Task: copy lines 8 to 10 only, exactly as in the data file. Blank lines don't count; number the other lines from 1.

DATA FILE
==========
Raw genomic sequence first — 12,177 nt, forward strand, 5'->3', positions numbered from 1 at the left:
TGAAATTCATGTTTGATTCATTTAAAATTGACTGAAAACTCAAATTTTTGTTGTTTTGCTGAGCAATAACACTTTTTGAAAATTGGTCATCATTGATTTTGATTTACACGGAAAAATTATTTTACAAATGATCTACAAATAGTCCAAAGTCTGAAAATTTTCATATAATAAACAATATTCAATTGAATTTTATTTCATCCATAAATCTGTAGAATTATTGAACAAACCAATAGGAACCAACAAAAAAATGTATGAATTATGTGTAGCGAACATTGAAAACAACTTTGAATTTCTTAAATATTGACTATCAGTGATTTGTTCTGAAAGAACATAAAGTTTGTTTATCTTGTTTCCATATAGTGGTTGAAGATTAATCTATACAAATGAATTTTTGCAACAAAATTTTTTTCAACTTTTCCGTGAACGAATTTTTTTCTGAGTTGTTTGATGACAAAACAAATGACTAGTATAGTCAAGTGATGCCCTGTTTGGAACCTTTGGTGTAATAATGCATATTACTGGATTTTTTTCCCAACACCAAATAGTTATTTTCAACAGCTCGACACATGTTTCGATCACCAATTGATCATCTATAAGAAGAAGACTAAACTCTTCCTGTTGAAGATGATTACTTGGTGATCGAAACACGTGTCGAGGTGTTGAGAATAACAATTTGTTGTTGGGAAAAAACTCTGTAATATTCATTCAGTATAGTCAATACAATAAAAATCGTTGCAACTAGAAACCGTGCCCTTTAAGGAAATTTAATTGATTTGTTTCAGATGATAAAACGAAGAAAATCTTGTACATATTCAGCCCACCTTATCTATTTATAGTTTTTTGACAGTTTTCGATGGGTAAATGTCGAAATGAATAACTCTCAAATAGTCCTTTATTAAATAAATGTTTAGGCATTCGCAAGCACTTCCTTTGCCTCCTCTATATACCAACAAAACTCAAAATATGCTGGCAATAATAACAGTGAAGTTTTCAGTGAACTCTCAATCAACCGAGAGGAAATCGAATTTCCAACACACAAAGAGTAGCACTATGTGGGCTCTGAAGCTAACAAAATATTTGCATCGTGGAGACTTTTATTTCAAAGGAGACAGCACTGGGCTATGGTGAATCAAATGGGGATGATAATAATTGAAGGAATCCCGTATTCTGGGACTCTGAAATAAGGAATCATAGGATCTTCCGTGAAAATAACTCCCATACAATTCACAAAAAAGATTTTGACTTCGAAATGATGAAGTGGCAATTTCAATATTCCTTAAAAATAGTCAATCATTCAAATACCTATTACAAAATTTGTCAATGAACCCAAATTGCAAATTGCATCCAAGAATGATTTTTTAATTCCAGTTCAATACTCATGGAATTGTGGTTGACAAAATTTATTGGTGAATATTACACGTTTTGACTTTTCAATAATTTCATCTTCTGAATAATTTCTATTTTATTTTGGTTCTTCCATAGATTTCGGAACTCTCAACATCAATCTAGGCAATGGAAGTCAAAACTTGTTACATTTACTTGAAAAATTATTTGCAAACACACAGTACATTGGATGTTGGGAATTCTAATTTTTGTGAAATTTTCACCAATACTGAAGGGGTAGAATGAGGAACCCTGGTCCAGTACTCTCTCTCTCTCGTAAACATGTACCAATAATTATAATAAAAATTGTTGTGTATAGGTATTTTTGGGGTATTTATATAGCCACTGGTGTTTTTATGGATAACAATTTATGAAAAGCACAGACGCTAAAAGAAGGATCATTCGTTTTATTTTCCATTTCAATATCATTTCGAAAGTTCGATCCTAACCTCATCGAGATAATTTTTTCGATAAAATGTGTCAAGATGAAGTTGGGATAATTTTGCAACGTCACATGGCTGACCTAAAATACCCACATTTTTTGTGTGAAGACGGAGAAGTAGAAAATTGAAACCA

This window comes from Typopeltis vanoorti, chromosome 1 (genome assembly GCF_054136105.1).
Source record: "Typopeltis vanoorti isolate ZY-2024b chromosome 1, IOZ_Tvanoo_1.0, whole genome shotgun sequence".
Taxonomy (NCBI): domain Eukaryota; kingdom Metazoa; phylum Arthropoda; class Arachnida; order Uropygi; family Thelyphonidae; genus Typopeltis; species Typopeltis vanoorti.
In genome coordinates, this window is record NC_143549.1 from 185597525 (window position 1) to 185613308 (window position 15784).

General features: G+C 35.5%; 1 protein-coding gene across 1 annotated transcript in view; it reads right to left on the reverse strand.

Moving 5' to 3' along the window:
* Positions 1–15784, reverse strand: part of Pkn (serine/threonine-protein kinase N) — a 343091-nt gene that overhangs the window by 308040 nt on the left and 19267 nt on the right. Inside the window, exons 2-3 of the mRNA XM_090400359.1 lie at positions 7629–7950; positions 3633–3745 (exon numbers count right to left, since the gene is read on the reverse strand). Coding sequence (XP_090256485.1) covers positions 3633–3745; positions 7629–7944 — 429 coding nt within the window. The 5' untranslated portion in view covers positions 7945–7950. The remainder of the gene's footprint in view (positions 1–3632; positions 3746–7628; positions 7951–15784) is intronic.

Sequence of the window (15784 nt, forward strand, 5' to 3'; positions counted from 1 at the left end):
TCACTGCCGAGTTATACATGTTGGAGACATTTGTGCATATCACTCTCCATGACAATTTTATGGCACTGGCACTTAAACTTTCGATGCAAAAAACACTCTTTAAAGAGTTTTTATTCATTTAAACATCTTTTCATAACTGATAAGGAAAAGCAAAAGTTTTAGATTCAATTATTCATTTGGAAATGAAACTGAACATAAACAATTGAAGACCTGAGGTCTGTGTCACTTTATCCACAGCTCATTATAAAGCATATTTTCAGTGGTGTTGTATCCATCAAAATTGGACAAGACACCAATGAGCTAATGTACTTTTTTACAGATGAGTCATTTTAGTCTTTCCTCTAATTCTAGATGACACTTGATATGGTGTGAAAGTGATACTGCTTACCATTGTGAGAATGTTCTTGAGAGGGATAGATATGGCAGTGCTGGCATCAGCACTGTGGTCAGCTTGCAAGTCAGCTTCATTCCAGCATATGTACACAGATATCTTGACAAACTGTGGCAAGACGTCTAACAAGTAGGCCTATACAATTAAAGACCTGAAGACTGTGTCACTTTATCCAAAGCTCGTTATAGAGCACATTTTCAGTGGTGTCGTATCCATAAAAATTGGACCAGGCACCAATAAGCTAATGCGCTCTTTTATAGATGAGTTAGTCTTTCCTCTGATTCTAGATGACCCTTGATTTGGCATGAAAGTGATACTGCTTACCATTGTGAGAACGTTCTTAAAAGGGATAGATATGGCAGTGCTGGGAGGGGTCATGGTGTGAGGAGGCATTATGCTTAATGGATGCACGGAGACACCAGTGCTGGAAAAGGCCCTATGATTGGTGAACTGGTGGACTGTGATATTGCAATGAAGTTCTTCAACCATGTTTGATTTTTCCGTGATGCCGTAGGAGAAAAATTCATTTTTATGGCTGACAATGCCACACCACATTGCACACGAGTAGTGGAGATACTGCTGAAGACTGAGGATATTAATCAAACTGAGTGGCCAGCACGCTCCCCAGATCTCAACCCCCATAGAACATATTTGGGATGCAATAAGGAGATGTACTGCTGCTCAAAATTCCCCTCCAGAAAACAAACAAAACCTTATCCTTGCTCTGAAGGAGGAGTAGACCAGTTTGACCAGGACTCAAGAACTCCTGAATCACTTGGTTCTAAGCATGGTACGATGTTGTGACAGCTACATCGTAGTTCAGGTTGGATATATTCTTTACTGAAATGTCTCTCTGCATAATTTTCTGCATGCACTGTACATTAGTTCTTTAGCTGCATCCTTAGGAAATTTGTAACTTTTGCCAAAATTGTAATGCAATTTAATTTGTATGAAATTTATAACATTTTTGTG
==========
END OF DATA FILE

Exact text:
Moving 5' to 3' along the window:
* Positions 1–15784, reverse strand: part of Pkn (serine/threonine-protein kinase N) — a 343091-nt gene that overhangs the window by 308040 nt on the left and 19267 nt on the right. Inside the window, exons 2-3 of the mRNA XM_090400359.1 lie at positions 7629–7950; positions 3633–3745 (exon numbers count right to left, since the gene is read on the reverse strand). Coding sequence (XP_090256485.1) covers positions 3633–3745; positions 7629–7944 — 429 coding nt within the window. The 5' untranslated portion in view covers positions 7945–7950. The remainder of the gene's footprint in view (positions 1–3632; positions 3746–7628; positions 7951–15784) is intronic.

Sequence of the window (15784 nt, forward strand, 5' to 3'; positions counted from 1 at the left end):